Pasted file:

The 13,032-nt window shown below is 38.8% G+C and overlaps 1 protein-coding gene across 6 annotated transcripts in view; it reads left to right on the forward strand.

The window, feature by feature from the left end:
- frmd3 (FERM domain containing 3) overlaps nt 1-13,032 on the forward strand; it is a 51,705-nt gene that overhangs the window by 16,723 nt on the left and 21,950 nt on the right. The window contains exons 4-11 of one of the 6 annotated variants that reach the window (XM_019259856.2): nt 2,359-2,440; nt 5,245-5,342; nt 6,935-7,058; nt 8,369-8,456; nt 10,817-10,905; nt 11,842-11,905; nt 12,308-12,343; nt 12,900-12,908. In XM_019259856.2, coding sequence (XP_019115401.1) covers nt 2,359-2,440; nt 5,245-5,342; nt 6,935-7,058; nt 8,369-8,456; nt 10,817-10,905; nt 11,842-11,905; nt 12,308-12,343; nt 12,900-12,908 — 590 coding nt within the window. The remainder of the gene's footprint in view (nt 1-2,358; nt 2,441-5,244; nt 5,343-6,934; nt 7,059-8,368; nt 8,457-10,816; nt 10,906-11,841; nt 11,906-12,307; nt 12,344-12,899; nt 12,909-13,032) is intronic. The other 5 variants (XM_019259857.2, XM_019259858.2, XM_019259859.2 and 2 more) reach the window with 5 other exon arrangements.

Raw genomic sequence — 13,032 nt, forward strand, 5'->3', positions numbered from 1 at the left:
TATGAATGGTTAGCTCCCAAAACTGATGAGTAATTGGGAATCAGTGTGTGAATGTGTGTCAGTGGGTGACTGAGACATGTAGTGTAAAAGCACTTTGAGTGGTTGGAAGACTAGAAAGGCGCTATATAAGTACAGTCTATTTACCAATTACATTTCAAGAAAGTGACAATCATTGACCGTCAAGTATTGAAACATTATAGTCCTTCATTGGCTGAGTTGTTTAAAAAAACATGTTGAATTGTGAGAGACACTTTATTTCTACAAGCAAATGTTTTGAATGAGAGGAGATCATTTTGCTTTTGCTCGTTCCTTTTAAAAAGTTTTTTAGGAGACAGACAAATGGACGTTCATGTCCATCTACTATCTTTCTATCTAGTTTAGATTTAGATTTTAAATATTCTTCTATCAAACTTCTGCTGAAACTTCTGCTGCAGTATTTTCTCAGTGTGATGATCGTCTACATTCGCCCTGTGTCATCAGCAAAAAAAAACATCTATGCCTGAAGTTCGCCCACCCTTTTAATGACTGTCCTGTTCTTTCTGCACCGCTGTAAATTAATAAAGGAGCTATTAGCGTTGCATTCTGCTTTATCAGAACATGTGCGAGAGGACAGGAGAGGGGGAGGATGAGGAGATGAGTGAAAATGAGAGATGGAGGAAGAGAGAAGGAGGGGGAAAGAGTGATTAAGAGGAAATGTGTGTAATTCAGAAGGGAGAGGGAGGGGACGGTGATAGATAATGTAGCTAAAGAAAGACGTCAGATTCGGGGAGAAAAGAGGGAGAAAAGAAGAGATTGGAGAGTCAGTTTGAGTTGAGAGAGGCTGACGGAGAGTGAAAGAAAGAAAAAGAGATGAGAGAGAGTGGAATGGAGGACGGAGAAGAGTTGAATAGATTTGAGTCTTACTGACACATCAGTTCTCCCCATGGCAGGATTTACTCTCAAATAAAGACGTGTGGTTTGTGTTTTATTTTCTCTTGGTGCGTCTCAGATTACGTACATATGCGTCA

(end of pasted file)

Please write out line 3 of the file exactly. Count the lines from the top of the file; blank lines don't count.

- frmd3 (FERM domain containing 3) overlaps nt 1-13,032 on the forward strand; it is a 51,705-nt gene that overhangs the window by 16,723 nt on the left and 21,950 nt on the right. The window contains exons 4-11 of one of the 6 annotated variants that reach the window (XM_019259856.2): nt 2,359-2,440; nt 5,245-5,342; nt 6,935-7,058; nt 8,369-8,456; nt 10,817-10,905; nt 11,842-11,905; nt 12,308-12,343; nt 12,900-12,908. In XM_019259856.2, coding sequence (XP_019115401.1) covers nt 2,359-2,440; nt 5,245-5,342; nt 6,935-7,058; nt 8,369-8,456; nt 10,817-10,905; nt 11,842-11,905; nt 12,308-12,343; nt 12,900-12,908 — 590 coding nt within the window. The remainder of the gene's footprint in view (nt 1-2,358; nt 2,441-5,244; nt 5,343-6,934; nt 7,059-8,368; nt 8,457-10,816; nt 10,906-11,841; nt 11,906-12,307; nt 12,344-12,899; nt 12,909-13,032) is intronic. The other 5 variants (XM_019259857.2, XM_019259858.2, XM_019259859.2 and 2 more) reach the window with 5 other exon arrangements.